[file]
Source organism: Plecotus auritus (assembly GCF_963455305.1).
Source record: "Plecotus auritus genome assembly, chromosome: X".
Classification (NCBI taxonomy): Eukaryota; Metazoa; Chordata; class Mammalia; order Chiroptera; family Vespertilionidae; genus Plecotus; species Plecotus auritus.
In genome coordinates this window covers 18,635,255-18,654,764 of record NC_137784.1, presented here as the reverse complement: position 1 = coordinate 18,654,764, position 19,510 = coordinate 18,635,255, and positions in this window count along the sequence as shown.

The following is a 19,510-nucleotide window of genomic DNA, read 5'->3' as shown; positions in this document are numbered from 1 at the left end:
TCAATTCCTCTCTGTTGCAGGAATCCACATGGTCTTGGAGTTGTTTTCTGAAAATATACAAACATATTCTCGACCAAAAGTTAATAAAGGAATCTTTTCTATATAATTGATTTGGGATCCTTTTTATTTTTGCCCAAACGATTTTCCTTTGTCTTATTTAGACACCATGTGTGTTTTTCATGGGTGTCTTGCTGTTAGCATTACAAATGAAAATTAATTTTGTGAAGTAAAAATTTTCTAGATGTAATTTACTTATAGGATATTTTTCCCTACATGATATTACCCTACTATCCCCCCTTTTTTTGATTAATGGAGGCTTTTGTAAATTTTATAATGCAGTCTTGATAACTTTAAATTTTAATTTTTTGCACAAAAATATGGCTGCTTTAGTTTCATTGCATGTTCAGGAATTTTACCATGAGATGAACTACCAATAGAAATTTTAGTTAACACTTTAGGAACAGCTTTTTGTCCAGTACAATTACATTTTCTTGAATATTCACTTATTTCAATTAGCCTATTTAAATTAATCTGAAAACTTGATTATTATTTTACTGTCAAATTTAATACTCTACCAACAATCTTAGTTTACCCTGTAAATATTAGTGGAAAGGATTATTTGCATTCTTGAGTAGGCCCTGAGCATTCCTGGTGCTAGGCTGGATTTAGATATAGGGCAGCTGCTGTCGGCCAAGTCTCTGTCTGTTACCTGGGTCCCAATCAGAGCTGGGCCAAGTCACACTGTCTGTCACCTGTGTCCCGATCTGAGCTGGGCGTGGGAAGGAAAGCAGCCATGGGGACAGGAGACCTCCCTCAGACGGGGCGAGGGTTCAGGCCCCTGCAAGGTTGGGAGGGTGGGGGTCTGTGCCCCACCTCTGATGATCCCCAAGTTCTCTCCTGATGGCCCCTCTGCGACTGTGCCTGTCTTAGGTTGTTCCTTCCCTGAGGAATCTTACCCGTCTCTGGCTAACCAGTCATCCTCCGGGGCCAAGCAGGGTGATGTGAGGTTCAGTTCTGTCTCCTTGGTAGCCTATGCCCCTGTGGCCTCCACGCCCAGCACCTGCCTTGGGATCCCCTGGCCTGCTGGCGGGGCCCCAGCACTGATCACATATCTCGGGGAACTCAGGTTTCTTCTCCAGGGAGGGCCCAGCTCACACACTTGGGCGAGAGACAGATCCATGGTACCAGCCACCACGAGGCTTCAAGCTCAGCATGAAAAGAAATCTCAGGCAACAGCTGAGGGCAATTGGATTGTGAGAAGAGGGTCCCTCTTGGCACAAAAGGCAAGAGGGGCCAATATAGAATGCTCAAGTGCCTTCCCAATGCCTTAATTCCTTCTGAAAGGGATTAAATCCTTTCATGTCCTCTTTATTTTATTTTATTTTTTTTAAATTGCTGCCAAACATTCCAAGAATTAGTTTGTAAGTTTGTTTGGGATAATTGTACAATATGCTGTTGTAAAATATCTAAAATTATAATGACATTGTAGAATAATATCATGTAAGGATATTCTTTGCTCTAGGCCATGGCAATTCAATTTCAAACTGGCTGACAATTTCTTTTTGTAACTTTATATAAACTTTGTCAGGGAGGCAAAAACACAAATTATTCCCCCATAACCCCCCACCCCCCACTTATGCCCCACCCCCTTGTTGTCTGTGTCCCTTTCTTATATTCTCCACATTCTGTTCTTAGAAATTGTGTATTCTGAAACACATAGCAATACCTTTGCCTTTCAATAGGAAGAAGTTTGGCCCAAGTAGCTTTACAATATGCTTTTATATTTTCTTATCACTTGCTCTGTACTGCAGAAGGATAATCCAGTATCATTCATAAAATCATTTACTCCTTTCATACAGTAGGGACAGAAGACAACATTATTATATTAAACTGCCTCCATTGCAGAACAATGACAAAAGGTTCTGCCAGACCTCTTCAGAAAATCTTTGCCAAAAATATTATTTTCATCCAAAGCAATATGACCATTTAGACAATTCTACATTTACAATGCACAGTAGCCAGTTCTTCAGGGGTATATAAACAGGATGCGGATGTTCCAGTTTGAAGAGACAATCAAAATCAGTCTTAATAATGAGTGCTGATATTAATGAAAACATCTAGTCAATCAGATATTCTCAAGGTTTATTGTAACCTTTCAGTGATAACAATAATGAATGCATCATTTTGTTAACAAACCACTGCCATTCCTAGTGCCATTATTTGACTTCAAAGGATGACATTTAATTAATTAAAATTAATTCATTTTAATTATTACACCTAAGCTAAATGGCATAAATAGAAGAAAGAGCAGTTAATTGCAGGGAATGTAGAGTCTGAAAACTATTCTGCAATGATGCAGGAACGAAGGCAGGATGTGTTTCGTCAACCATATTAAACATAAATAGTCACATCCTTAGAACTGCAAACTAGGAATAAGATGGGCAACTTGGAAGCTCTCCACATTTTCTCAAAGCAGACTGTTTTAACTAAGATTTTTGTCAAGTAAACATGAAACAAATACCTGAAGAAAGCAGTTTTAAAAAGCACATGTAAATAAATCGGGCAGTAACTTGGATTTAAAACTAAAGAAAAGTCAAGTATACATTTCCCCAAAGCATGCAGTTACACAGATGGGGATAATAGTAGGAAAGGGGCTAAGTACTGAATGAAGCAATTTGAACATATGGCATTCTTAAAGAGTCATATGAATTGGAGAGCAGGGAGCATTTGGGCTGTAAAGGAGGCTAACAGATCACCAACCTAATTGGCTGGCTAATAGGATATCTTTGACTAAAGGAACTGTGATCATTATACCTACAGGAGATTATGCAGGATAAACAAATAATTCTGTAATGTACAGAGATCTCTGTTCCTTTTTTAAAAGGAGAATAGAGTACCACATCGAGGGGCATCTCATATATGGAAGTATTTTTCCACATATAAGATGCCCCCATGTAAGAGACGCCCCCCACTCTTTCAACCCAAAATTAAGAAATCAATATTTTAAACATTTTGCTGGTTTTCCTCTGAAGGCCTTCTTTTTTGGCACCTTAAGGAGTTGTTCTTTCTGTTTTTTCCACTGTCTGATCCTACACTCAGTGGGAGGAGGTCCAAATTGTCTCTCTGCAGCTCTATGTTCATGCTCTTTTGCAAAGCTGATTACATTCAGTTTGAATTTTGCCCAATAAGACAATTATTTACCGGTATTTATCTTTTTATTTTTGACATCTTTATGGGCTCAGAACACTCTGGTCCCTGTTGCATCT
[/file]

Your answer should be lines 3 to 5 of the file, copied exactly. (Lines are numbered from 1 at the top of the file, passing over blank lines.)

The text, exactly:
Classification (NCBI taxonomy): Eukaryota; Metazoa; Chordata; class Mammalia; order Chiroptera; family Vespertilionidae; genus Plecotus; species Plecotus auritus.
In genome coordinates this window covers 18,635,255-18,654,764 of record NC_137784.1, presented here as the reverse complement: position 1 = coordinate 18,654,764, position 19,510 = coordinate 18,635,255, and positions in this window count along the sequence as shown.

The following is a 19,510-nucleotide window of genomic DNA, read 5'->3' as shown; positions in this document are numbered from 1 at the left end: